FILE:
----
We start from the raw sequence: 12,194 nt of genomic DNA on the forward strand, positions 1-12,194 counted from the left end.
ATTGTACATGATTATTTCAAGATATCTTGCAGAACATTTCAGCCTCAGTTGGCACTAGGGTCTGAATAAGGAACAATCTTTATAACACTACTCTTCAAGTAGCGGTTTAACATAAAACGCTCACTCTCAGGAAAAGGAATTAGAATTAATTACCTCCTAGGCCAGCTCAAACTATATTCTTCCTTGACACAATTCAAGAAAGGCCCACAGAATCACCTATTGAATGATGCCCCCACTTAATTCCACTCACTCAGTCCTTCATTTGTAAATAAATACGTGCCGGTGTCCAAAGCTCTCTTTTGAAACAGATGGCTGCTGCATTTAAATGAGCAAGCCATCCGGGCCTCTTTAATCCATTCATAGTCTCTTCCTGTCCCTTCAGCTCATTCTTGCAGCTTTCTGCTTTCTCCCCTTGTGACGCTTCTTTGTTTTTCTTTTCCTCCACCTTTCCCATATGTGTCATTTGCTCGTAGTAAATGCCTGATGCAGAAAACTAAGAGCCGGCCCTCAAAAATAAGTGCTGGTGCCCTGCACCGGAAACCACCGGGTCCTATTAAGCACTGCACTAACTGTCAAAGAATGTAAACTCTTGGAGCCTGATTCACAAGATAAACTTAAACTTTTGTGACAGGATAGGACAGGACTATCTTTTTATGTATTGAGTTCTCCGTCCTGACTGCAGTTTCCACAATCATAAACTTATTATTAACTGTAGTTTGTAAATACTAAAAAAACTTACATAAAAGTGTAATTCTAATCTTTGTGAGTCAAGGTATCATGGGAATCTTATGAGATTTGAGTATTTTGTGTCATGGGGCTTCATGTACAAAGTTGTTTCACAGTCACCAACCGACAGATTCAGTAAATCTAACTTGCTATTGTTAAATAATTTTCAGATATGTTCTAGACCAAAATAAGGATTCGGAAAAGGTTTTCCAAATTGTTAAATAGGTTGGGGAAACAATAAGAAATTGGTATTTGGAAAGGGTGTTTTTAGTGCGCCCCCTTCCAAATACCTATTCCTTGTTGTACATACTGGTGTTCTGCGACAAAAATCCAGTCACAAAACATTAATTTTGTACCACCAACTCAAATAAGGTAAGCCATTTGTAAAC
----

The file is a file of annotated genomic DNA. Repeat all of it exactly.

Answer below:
We start from the raw sequence: 12,194 nt of genomic DNA on the forward strand, positions 1-12,194 counted from the left end.
ATTGTACATGATTATTTCAAGATATCTTGCAGAACATTTCAGCCTCAGTTGGCACTAGGGTCTGAATAAGGAACAATCTTTATAACACTACTCTTCAAGTAGCGGTTTAACATAAAACGCTCACTCTCAGGAAAAGGAATTAGAATTAATTACCTCCTAGGCCAGCTCAAACTATATTCTTCCTTGACACAATTCAAGAAAGGCCCACAGAATCACCTATTGAATGATGCCCCCACTTAATTCCACTCACTCAGTCCTTCATTTGTAAATAAATACGTGCCGGTGTCCAAAGCTCTCTTTTGAAACAGATGGCTGCTGCATTTAAATGAGCAAGCCATCCGGGCCTCTTTAATCCATTCATAGTCTCTTCCTGTCCCTTCAGCTCATTCTTGCAGCTTTCTGCTTTCTCCCCTTGTGACGCTTCTTTGTTTTTCTTTTCCTCCACCTTTCCCATATGTGTCATTTGCTCGTAGTAAATGCCTGATGCAGAAAACTAAGAGCCGGCCCTCAAAAATAAGTGCTGGTGCCCTGCACCGGAAACCACCGGGTCCTATTAAGCACTGCACTAACTGTCAAAGAATGTAAACTCTTGGAGCCTGATTCACAAGATAAACTTAAACTTTTGTGACAGGATAGGACAGGACTATCTTTTTATGTATTGAGTTCTCCGTCCTGACTGCAGTTTCCACAATCATAAACTTATTATTAACTGTAGTTTGTAAATACTAAAAAAACTTACATAAAAGTGTAATTCTAATCTTTGTGAGTCAAGGTATCATGGGAATCTTATGAGATTTGAGTATTTTGTGTCATGGGGCTTCATGTACAAAGTTGTTTCACAGTCACCAACCGACAGATTCAGTAAATCTAACTTGCTATTGTTAAATAATTTTCAGATATGTTCTAGACCAAAATAAGGATTCGGAAAAGGTTTTCCAAATTGTTAAATAGGTTGGGGAAACAATAAGAAATTGGTATTTGGAAAGGGTGTTTTTAGTGCGCCCCCTTCCAAATACCTATTCCTTGTTGTACATACTGGTGTTCTGCGACAAAAATCCAGTCACAAAACATTAATTTTGTACCACCAACTCAAATAAGGTAAGCCATTTGTAAAC